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No guarantees - this is why you need a microgrid

13th February 2024


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This article has been supplied by the author and has not been written or solicited by Creamer Media. It may be available only for a limited time on this website.

By Nishandra Baijnath, Systems Architect, Power Systems, Anglophone Africa at Schneider Electric

If 2023 has taught us anything, is that the energy landscape is dynamic, robust, and versatile. South Africa and, in fact, the world are at historic juncture with business and consumers alike implementing alternative energy technologies to meet their daily demands.

One such option, that is undoubtedly gaining exciting traction, is the microgrid, offering a wide range of capabilities that benefit specific energy goals and resultant business strategies. 

Microgrids have the potential to meet the needs of various industries and sectors.  It allows businesses to generate electricity onsite, use it when needed and potentially sell excess power back to a relevant utility.

Importantly, microgrids allow businesses to address a major concern, the variability and downright unpredictable nature of energy costs. Onsite renewable energy resources, such as wind farms, solar panel arrays, and battery storage systems, take these variable costs out of the equation. 

A microgrid could be a cost-effective alternative or addition to a business’ energy mix if current power purchase agreements (PPAs) cannot guarantee a competitive rate per kWh.  Enterprises that establish their own on-site energy resources can become more self-reliant and less vulnerable to the unpredictable forces affecting energy costs. 

Controlling demand and costs

As a practical example, local power suppliers categorise commercial buildings based on peak demands.  If a business is identified as a tier-2 customer, with a potential 10-kW peak demand, the utility must be prepared to supply that amount.  

This entails expanding the grid, adding substations, and laying more cables, all of which come at a cost. Unfortunately, businesses are often placed in a tariff bracket with a higher, allocated peak demand, irrespective of their actual loads, leading to higher monthly energy bills. This base cost for the allocated peak demand is in most cases more than the effective power consumed on their energy bill.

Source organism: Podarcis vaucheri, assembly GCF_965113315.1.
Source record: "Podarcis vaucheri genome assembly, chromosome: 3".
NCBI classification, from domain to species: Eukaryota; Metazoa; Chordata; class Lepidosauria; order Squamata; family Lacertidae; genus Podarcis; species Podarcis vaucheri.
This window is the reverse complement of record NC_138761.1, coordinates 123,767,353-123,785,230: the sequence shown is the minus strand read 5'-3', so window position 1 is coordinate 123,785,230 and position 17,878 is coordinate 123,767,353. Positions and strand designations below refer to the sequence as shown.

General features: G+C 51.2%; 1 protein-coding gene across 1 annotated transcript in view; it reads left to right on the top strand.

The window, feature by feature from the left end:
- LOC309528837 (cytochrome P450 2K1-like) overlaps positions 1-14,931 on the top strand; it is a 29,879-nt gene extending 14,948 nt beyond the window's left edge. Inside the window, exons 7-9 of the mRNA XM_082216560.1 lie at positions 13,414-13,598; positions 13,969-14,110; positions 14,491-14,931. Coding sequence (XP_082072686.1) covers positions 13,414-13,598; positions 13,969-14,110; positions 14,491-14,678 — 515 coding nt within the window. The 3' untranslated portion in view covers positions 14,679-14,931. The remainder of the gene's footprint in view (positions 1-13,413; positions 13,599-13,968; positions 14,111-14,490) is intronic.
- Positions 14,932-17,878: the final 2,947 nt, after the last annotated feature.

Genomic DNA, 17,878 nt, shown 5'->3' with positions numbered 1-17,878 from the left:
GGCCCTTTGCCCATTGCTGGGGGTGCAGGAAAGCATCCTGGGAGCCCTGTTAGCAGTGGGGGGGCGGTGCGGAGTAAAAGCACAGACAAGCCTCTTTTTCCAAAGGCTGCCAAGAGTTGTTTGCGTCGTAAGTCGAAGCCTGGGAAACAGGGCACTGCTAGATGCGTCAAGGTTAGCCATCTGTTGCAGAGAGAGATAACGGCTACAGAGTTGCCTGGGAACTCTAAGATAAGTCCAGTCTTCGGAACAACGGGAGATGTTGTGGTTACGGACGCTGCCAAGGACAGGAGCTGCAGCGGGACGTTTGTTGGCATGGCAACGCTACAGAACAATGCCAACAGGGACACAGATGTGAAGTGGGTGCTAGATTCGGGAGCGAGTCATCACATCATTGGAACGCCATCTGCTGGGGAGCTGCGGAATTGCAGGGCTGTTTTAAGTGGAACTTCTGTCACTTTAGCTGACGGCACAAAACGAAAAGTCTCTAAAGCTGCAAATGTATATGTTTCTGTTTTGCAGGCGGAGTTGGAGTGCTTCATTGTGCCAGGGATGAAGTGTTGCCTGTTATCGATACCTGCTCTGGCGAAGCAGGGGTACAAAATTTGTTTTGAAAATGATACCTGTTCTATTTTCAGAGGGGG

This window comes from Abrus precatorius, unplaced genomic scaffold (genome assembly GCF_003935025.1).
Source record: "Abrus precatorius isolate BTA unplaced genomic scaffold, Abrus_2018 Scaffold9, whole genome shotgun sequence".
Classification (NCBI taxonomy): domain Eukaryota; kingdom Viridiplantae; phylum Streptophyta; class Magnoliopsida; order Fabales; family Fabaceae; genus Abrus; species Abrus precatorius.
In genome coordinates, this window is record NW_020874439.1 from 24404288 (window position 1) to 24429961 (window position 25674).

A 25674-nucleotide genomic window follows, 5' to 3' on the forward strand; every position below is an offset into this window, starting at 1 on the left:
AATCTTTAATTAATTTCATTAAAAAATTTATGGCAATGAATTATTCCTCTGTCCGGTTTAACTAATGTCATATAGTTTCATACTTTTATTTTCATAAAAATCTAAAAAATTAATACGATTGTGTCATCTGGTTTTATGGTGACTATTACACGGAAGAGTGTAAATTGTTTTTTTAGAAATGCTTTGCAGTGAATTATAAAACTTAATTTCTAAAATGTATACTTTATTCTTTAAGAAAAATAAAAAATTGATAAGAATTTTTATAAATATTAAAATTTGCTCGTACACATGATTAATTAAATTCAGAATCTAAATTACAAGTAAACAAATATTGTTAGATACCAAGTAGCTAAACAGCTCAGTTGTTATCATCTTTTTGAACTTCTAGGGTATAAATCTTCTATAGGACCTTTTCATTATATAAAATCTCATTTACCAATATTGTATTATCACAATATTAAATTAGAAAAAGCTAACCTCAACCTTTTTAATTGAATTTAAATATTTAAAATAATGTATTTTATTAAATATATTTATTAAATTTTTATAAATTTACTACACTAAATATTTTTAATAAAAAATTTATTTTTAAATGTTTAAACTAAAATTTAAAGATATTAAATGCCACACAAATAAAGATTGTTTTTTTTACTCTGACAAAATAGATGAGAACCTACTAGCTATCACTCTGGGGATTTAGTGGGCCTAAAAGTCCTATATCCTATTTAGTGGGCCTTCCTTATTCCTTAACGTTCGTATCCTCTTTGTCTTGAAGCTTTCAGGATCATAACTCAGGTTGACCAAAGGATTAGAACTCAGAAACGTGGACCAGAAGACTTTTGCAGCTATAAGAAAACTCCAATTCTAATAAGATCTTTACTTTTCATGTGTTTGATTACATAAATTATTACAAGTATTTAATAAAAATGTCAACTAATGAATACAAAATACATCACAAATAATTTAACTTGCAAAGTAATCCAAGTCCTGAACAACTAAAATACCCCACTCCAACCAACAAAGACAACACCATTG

Here, microgrids can play in important role. When implementing a microgrid, service providers will work closely with customers to identify essential and non-critical loads. Microgrids allow businesses to implement a strategic load management plan which, in turn, reduces the peak demand.  

For example, if your peak demand is six kilowatts due to simultaneous activation of multiple loads, the microgrid controller system can deliver a staged activation process. This means businesses can strategically schedule the activation and deactivation of loads, lowering overall energy costs.

Peak demand is a key component of an organisation’s allocated tariff, and by managing it effectively, businesses can position themselves in a lower-cost bracket.

Microgrids at work

Bimbo Bakeries USA, a national food producer, plans to switch on microgrids - built and operated by Schneider Electric - at six bakeries in California. The project is part of Bimbo’s strategy to cut its carbon emissions in half by 2030 and achieve net-zero carbon emissions by 2050. 

The goal is that microgrids will supply 25 percent of energy needs and reduce carbon emissions by 25 percent at each site. In addition, it will allow Bimbo to convert natural gas ovens to electricity, a major step in decarbonisation.

A major consideration was to lessen the strain on local utilities which are finding it harder to meet electricity demand. By integrating the microgrids which include solar arrays and energy storage, Bimbo will generate the additional power load and create a more sustainable energy mix than the local utilities can provide.

Says Bimbo: “Utility rates in California keep rising, and there are many incentive programmes to help get projects like this off the ground. With that combination of factors, microgrids can be profitable and also improve the communities where we live and work.”



Edited by Creamer Media Reporter




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